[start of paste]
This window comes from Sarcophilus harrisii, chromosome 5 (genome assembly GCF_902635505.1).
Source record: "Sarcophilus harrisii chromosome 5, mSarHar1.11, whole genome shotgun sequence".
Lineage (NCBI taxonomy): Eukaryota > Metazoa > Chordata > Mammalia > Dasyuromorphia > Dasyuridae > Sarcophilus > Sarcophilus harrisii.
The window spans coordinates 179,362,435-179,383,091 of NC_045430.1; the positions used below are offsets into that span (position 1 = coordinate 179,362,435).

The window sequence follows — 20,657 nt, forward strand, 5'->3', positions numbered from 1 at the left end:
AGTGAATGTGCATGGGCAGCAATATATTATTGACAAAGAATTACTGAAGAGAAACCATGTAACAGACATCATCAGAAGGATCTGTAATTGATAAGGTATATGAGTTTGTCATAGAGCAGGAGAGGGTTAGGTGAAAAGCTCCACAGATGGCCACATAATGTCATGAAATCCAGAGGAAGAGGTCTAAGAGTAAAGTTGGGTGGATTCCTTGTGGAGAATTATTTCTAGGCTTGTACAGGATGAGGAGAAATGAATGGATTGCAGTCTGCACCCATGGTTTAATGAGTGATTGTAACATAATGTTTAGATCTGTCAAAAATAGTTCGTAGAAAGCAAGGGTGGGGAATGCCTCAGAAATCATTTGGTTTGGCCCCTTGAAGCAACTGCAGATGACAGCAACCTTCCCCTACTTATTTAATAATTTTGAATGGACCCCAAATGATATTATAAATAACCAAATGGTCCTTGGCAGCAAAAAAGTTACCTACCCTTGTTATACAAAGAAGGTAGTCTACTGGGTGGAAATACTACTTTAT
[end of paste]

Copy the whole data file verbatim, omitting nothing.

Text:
This window comes from Sarcophilus harrisii, chromosome 5 (genome assembly GCF_902635505.1).
Source record: "Sarcophilus harrisii chromosome 5, mSarHar1.11, whole genome shotgun sequence".
Lineage (NCBI taxonomy): Eukaryota > Metazoa > Chordata > Mammalia > Dasyuromorphia > Dasyuridae > Sarcophilus > Sarcophilus harrisii.
The window spans coordinates 179,362,435-179,383,091 of NC_045430.1; the positions used below are offsets into that span (position 1 = coordinate 179,362,435).

The window sequence follows — 20,657 nt, forward strand, 5'->3', positions numbered from 1 at the left end:
AGTGAATGTGCATGGGCAGCAATATATTATTGACAAAGAATTACTGAAGAGAAACCATGTAACAGACATCATCAGAAGGATCTGTAATTGATAAGGTATATGAGTTTGTCATAGAGCAGGAGAGGGTTAGGTGAAAAGCTCCACAGATGGCCACATAATGTCATGAAATCCAGAGGAAGAGGTCTAAGAGTAAAGTTGGGTGGATTCCTTGTGGAGAATTATTTCTAGGCTTGTACAGGATGAGGAGAAATGAATGGATTGCAGTCTGCACCCATGGTTTAATGAGTGATTGTAACATAATGTTTAGATCTGTCAAAAATAGTTCGTAGAAAGCAAGGGTGGGGAATGCCTCAGAAATCATTTGGTTTGGCCCCTTGAAGCAACTGCAGATGACAGCAACCTTCCCCTACTTATTTAATAATTTTGAATGGACCCCAAATGATATTATAAATAACCAAATGGTCCTTGGCAGCAAAAAAGTTACCTACCCTTGTTATACAAAGAAGGTAGTCTACTGGGTGGAAATACTACTTTAT